Here we go:
- Five project ideas for news technology: Friedrich, currently Knight-Mozilla-Fellow at Spiegel Online, has collected ideas that would make the life of data journalists much easier.
- The Geojournalism Handbook hosts a number of tutorials tailored for topics dealing with environmental data.
I am starting with a new series here: Julian’s Databyte. An occasionally published compilation of eight bits (= 1 byte) of information: Links, news and reviews from open data, data journalism, digital media, politics, internet research. And: entertainment. Every Databyte will also feature pieces that are worth consuming when you look for distraction.
The Databyte is in English and German, depending on the source that it links to. I launch this series because Facebook and Twitter make it so difficult to retrieve content that you have shared a while ago. Databyte is also a tribute to the beginning of blogging, when people logged their tours on the web.
Here we go:
- Save the date: The OKFestival 2014, the biggest gathering of the open knowledge community, will take place on 15-18 July in Berlin. It is also going to be the 10th birthday of the Open Knowledge Foundation.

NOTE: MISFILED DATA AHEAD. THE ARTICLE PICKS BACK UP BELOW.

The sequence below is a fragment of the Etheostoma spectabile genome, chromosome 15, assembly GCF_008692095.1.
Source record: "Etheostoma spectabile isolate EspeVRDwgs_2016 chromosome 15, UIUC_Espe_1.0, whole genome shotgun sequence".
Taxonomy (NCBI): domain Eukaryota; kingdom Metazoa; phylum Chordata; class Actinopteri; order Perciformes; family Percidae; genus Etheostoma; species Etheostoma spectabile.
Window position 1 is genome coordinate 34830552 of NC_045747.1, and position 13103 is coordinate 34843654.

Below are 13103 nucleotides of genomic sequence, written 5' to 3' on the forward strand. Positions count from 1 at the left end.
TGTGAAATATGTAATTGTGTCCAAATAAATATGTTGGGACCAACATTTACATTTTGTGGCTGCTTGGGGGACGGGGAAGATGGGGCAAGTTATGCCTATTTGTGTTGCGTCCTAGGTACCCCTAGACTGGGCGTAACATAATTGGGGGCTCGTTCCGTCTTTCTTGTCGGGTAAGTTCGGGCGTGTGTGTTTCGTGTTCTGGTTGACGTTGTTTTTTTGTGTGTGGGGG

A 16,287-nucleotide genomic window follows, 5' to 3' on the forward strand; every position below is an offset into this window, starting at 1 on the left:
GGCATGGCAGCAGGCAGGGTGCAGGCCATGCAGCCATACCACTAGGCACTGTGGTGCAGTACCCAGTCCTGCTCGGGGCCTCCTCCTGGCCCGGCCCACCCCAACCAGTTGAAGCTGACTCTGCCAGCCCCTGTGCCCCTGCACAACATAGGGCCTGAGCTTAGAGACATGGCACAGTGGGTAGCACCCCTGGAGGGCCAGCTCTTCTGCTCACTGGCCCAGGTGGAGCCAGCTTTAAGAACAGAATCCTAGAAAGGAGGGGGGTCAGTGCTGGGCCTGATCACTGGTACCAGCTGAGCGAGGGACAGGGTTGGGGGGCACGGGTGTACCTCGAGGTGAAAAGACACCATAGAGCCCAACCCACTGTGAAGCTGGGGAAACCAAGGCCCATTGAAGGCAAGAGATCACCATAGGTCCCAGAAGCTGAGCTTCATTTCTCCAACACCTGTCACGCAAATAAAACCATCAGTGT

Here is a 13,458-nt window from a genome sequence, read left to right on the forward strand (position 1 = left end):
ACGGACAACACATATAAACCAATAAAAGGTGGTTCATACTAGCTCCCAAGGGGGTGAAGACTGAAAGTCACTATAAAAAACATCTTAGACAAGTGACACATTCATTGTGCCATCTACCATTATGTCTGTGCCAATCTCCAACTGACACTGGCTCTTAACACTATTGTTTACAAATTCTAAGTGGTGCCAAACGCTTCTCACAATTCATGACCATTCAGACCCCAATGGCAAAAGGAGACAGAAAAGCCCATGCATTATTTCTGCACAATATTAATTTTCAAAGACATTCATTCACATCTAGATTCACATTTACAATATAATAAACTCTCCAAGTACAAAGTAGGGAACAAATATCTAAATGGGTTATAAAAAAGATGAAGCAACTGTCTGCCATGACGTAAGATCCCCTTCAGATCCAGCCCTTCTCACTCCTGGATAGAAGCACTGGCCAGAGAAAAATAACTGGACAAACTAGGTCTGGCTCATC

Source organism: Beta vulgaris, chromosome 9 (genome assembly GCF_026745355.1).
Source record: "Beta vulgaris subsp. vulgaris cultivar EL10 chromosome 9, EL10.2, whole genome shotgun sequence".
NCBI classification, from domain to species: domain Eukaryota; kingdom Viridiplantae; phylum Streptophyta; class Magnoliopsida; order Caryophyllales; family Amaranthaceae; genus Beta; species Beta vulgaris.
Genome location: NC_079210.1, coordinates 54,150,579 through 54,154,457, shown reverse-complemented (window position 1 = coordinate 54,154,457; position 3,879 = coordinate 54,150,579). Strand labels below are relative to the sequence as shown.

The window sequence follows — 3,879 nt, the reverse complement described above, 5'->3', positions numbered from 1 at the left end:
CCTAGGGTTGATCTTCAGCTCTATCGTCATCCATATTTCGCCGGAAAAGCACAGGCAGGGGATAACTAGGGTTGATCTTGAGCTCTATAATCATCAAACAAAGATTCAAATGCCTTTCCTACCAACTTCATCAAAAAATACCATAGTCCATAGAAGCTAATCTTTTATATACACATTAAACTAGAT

- My friend Peter Kraker is one of the new Panton Fellows. The fellowships, that are coordinated by the Open Knowledge Foundation, focus on Open Data in Science. Peter will work on Altmetrics and Community Engagement.
When scientists and practitioners try to explain matters about data, they very often refer to metaphors from the physical world. Most of the terms have been established long before the digital era, they come from commerce (“data storage”, “data retrieval”, “data mining” or “data harvesting”) and nature (“data explosion”, “data is the new oil”, “Datenberg” (in German)). Han-Teng likes to speak of “data massage”. He uses the term to describe the manual effort of getting raw data (!) into the right shape before it can be further processed.
The terminology of data is full of metaphors. And – as it lies in the nature of metaphors – they are never never precise, because the words are taken out of context, they stem from another sphere of meaning and should explain entities that are difficult to understand otherwise. For instance, the “new oil” comparison is inadequate because data is (usually) not a finite resource.
Recently, Tarleton Gillespie wrote an excellent article on “the relevance of algorithms” [PDF]. I presented a summary of his paper at the weekly journal club at the Alexander von Humboldt Institute for Internet and Society (as you probably know, I am currently a fellow at the institute). For the journal club we are not supposed to discuss our own’s work but to present one interesting publication by other researchers. Below are the slides that summarize the talk and also Tarleton’s paper.
I am happy that the BarCamo Alpbach website is now online and the registration is open. Jürgen is responsible for the logo and the design. If you happen to be in the area in at the time or you haven’t made any summer plans, think about spending a few days in one of the most beautiful and active villages of the Alps.